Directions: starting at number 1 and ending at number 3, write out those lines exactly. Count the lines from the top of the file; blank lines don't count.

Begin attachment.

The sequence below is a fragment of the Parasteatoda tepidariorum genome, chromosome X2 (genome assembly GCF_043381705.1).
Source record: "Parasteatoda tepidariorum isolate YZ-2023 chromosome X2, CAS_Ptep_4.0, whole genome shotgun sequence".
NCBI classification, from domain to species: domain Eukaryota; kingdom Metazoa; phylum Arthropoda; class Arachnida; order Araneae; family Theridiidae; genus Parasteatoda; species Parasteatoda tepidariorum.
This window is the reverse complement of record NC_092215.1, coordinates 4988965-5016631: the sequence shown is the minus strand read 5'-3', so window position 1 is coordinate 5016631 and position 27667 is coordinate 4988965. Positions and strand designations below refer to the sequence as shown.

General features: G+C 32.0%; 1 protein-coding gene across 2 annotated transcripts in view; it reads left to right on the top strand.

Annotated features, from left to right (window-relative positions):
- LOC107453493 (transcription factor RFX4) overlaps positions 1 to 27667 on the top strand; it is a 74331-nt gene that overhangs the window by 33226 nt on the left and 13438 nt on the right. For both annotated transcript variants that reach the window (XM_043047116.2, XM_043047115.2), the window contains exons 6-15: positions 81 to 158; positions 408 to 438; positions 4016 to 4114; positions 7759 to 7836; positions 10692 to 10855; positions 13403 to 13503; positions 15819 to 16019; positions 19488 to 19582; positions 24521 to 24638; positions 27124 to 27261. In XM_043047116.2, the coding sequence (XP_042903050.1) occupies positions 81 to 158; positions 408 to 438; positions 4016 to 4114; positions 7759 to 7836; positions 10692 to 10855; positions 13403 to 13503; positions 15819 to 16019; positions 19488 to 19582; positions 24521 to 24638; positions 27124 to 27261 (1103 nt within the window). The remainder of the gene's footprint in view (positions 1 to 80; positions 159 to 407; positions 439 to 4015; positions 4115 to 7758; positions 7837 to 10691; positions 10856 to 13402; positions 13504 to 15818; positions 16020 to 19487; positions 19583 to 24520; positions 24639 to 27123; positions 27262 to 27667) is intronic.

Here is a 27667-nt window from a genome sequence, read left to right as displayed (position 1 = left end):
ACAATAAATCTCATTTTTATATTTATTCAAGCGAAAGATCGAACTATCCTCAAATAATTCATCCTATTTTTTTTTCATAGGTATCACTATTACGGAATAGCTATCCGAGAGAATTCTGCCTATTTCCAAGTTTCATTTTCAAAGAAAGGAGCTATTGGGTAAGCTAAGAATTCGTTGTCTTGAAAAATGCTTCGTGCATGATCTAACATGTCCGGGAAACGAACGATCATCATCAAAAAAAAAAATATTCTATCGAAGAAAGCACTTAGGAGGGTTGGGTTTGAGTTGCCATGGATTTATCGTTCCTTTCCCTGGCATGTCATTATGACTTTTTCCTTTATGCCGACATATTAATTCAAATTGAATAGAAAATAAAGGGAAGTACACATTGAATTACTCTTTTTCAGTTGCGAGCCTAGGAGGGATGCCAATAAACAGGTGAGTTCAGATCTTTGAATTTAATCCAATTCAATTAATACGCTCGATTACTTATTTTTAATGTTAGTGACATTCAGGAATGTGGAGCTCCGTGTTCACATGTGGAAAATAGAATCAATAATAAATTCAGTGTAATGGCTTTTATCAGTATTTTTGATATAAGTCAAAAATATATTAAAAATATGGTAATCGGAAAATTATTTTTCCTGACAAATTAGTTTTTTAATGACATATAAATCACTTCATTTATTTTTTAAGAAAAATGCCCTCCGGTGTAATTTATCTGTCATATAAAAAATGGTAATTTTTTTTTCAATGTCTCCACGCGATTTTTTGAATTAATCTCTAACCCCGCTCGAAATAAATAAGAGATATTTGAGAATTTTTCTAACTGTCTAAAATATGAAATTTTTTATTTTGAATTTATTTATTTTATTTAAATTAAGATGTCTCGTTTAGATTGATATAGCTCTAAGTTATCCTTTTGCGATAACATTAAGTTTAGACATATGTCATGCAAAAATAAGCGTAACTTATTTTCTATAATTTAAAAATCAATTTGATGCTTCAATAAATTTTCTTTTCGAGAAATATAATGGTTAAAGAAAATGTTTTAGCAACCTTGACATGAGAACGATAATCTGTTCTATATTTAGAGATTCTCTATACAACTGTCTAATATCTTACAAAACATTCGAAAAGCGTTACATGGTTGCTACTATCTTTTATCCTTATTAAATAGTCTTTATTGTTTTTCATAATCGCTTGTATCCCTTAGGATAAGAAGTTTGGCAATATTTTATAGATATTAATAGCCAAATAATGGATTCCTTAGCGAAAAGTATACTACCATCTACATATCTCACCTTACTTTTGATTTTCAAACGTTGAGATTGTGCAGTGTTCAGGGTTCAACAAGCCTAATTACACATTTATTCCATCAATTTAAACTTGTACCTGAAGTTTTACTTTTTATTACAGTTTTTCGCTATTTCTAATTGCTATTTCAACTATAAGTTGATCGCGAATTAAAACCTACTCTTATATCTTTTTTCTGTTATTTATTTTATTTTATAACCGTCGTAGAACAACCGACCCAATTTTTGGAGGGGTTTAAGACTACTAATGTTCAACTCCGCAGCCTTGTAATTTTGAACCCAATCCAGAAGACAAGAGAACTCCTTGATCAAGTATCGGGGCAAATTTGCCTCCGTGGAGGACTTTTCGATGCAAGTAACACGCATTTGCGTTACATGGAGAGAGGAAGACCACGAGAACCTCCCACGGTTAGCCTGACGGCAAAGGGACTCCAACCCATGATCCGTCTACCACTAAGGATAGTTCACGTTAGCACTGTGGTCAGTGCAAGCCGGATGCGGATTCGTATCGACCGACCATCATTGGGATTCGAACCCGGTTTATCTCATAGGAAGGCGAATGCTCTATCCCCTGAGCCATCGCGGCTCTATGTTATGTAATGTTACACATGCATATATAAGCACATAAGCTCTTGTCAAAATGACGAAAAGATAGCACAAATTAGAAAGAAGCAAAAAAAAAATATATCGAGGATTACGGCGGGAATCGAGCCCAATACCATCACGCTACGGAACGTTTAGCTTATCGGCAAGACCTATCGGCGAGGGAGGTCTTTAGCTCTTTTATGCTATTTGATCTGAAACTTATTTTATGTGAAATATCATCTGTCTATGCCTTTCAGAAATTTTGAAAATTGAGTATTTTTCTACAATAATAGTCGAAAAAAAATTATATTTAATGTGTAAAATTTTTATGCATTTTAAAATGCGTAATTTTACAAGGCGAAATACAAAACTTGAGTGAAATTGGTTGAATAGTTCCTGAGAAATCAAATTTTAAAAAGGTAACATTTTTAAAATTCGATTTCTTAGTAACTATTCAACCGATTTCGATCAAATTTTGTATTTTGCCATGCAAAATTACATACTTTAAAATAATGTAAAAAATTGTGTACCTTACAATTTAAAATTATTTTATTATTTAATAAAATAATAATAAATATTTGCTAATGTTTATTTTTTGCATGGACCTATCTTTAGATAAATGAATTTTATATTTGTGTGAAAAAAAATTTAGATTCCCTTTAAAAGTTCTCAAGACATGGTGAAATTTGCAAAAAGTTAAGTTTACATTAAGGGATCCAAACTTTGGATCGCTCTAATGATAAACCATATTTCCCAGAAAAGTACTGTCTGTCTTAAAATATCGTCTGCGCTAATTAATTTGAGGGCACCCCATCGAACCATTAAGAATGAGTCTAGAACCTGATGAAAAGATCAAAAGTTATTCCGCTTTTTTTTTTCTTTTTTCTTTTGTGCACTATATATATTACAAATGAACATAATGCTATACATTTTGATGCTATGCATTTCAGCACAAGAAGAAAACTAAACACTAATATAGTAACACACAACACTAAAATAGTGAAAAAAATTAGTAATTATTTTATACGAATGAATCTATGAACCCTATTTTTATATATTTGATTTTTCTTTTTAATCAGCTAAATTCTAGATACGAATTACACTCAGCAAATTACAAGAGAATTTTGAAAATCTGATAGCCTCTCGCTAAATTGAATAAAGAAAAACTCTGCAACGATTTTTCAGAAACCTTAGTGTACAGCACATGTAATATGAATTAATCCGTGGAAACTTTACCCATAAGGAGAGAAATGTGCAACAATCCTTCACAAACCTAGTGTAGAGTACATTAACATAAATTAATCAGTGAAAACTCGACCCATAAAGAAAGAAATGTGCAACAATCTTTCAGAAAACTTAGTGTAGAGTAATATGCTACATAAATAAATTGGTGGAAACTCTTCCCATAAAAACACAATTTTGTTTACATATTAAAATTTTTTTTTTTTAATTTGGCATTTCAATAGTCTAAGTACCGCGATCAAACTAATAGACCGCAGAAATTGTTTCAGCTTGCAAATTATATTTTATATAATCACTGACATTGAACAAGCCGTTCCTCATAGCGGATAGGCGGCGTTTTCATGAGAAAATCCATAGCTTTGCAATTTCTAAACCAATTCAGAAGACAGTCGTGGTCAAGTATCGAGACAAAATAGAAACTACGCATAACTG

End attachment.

The sequence below is a fragment of the Parasteatoda tepidariorum genome, chromosome X2 (genome assembly GCF_043381705.1).
Source record: "Parasteatoda tepidariorum isolate YZ-2023 chromosome X2, CAS_Ptep_4.0, whole genome shotgun sequence".
NCBI classification, from domain to species: domain Eukaryota; kingdom Metazoa; phylum Arthropoda; class Arachnida; order Araneae; family Theridiidae; genus Parasteatoda; species Parasteatoda tepidariorum.